“It could be said that God’s foot is so vast
that the entire earth is but a
field on God’s toe,
and all the forests in this world
came from the same root of just
a single hair
of the Holy.
What then is not sanctuary?
Where then can I not kneel
and pray at a shrine
made holy by God’s
~St. Catherine of Siena
During my Saturday morning trip to the farmer’s market this week, I had a realization that filled me with awe and humility. As I walked the rows of colorful flowers and fragrant herbs, I had this overwhelming feeling of connection with both those who sold their wares and those, like me, who were doing the shopping. As I handed my money to the beautiful Hmong woman whose head was wrapped in a brilliant blue and red patterned scarf and she, in turn, handed me my rhubarb, I knew we were in this thing together. I listened to the laughter of the tall, blond farmer, dressed in bibbed overalls as if in costume, selling honey and humor. As his voice washed over me, I had the full bodied sense that we were all in cahoots with one another in this journey called life. I looked at my fellow shoppers and saw, not strangers, but family caring for the very basic need of all creatures. The need to eat.
Now this may seem to some a lot to hang on the simple act of shopping at the farmer’s market. But it was truly one of those full bodied realizations that comes to us every now and then. One of those feelings of recognition that we are a small part of a much larger, intricate and beautiful whole. I thought of the work that these farmers had done on our behalf. The planning, the planting, the watering, the weeding, the watching and the eventual harvesting. All the shoppers were there to reap the rewards of the work of others. And while money was exchanged for services rendered, it seemed much more than that.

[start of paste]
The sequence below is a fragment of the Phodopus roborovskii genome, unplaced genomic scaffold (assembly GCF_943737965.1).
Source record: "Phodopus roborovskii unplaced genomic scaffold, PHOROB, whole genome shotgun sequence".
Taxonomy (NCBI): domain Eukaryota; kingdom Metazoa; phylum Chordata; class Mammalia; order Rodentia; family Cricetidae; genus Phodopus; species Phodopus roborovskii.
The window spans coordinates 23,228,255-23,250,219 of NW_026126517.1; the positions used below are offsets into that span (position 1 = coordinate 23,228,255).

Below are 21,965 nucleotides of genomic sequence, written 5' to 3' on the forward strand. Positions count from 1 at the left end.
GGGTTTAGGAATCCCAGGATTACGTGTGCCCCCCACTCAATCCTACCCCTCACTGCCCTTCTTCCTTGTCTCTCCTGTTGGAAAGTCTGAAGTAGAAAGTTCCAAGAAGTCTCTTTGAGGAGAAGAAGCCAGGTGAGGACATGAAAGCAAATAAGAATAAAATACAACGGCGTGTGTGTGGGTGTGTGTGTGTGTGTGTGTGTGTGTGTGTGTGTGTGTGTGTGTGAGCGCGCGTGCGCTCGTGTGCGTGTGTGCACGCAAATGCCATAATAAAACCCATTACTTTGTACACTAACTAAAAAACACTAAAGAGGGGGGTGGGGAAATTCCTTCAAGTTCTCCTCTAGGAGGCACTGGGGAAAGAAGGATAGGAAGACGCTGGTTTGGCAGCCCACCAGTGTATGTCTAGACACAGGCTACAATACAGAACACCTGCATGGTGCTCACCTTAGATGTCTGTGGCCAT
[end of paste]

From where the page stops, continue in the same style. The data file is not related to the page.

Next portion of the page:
It was a reminder to me of all those who labor so my life, and yours, may be lived. All those who work unseen to make sure my lights turn on when I flip a switch and the heat goes on when I press a button. All those who drive trucks and trains and planes to bring other goods for my use and consumption. It is staggering when you think about it. All the lives that are attached to ours through their work. It is a fact that could humble us if we let it.
The truth is we are all in cahoots to live this life. We can move through the world acting as if we are independent and self sufficient but the reality is that very few, if any, can live our lives without the work and toil of others. The very idea fills me with such a deep sense of gratitude and joy and humility. It becomes, for me, an image of this huge family that travels with me wherever I go. We are kin of the living kind, depending on one another, looking out for one another, supporting one another, always full of the realization that when one rejoices we all rejoice and when one grieves we all grieve.
At the farmer’s market I was happy to look across the sea of faces and notice how different we all looked. Different body shapes, a myriad of skin colors, some old and wrinkled and others new to the world, and yet all kin. All joined together for that moment in the pursuit of good food. Food offered to us by hands that had known the soil that would feed us all. In that moment it seemed to me not only an act of Creation but also an act of communion.
Thanks be to God.